Tuesday, August 25, 2015

Top Ten Painting Tips

"If you hear a voice within you say 'you cannot paint,' then by all means paint, and that voice will be silenced" - Vincent Van Gogh

Contrary to what people might think painting IS for EVERYONE and it's much easier than you think. When I say painting I mean the practice of applying paint, pigment, color or other medium to a surface with a brush but other implements, such as knives, sponges, and airbrushes, can be used. It might sound intimidating to some but here are the top 10 tips that will help you succeed.

1. Supplies
You really don't need any fancy paints, tools or canvases. What you need is simple: a brush basin with clean cool water, paintbrushes (flats, rounds and a liner) in a variety of sizes, and paints in a wide variety of colors.  Here's another tip, if your paint bottle cap is not color coded, add a dot of paint to the paint cap so that you can easily identify the color you are searching for.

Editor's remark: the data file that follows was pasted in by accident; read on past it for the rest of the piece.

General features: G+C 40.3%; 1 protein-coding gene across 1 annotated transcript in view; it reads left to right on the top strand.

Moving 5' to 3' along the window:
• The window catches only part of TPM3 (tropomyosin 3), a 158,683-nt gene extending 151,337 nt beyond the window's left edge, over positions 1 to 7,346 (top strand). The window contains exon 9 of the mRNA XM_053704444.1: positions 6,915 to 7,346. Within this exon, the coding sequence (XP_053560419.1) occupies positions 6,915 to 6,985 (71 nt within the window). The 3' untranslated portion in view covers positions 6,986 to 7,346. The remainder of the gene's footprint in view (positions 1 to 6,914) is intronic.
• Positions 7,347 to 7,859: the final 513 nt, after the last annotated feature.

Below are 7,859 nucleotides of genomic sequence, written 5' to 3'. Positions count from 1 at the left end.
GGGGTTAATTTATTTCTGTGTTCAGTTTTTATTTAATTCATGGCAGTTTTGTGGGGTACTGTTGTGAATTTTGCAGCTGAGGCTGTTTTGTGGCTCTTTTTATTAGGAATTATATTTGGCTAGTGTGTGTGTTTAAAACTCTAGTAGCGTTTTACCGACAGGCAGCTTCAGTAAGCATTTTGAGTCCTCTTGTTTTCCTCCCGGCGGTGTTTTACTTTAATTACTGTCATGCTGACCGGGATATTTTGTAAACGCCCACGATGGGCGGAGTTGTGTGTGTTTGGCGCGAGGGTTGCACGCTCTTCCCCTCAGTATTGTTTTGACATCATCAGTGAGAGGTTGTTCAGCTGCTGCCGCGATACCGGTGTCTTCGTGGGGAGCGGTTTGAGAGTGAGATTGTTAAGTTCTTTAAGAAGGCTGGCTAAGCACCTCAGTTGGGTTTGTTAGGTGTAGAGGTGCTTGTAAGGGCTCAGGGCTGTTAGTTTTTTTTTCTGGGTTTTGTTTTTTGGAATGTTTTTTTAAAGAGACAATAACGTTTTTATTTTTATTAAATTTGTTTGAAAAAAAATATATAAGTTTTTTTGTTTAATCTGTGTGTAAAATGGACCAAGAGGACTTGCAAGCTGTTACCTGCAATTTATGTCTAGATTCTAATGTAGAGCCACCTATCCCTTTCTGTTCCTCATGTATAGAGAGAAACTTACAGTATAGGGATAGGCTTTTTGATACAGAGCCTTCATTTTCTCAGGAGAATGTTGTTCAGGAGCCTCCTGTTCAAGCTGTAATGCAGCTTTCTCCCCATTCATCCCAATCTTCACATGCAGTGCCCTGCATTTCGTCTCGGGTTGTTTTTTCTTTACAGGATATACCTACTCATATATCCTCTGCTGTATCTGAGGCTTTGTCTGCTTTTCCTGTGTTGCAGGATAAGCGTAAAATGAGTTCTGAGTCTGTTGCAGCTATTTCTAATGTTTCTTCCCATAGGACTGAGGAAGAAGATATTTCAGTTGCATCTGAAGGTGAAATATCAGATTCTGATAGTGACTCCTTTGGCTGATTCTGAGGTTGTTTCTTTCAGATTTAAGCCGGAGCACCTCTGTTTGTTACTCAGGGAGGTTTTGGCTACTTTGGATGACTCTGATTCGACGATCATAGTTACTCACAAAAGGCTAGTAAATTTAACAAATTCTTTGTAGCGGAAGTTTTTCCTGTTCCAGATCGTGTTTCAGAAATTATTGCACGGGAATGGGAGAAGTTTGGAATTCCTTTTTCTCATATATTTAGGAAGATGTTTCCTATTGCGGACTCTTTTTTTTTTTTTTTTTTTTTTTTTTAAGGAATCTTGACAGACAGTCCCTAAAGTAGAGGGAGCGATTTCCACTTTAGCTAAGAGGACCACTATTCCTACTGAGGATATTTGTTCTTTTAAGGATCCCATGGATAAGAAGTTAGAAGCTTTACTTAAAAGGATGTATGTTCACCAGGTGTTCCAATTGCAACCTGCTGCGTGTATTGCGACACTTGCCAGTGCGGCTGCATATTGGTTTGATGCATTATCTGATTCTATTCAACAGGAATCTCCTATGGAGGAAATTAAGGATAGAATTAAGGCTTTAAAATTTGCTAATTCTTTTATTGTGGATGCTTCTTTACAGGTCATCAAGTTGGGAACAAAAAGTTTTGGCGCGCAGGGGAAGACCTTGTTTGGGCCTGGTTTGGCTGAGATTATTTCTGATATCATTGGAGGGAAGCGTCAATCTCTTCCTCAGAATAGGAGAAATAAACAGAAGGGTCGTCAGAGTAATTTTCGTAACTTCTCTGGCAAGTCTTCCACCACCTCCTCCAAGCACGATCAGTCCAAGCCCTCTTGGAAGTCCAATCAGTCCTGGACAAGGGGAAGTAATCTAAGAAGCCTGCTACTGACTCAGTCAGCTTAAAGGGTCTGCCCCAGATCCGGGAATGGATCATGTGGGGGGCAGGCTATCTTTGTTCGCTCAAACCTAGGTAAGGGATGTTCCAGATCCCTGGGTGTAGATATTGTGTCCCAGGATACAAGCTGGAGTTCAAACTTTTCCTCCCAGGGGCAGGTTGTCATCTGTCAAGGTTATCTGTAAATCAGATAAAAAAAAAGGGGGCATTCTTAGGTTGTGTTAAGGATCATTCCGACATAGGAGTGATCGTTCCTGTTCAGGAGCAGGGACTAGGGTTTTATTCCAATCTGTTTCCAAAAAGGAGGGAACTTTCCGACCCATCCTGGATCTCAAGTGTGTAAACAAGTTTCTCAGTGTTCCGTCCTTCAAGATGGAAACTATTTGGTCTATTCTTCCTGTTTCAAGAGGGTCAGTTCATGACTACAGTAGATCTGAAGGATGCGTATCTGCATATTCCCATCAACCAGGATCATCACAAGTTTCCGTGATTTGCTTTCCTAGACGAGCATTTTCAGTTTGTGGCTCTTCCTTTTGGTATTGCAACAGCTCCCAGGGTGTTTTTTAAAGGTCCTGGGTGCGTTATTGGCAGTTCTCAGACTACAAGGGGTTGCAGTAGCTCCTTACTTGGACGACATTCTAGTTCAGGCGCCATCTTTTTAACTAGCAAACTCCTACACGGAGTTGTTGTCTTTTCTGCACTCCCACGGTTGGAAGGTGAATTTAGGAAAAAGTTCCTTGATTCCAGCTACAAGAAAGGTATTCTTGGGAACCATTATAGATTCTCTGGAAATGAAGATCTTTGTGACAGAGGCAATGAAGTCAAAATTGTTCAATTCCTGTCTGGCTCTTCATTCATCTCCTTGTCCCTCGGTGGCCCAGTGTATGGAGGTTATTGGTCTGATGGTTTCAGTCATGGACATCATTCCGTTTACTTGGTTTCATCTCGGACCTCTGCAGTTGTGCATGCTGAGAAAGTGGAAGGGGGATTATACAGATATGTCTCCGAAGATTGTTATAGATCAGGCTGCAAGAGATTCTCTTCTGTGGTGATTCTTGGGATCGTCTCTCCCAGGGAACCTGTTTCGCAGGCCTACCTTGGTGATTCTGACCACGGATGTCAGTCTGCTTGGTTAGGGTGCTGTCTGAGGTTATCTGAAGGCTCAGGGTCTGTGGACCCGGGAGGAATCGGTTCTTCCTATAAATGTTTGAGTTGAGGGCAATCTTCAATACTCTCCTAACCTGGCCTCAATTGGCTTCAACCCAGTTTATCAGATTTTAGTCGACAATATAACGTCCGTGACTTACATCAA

2. Changing Colors
When painting with acrylic paints, have a brush basin or container for water on hand.  When you need to change the color you're working with you will want to clean your brush.  Add a couple drops of liquid dish detergent to the cool water in your brush basin.  This will clean your brush quicker. Then it's really important to dry your brush on a paper towel before loading it with a new color.  If you don't dry it, the excess water in the brush will dilute or thin the new paint color. 

3. Surface
You can paint on anything: wood, metal, glass, ceramics, canvas, paper mache, terra cotta, cement, fabric, feathers, some plastics, leather and even old cookware.  Find original surfaces like old furniture and suitcases, clothes and any old stuff you want to alter or change. Remember that each surface need a different kind of paint depending on the material and the look you want. Any craft store would help you with that information.

4. Load your brush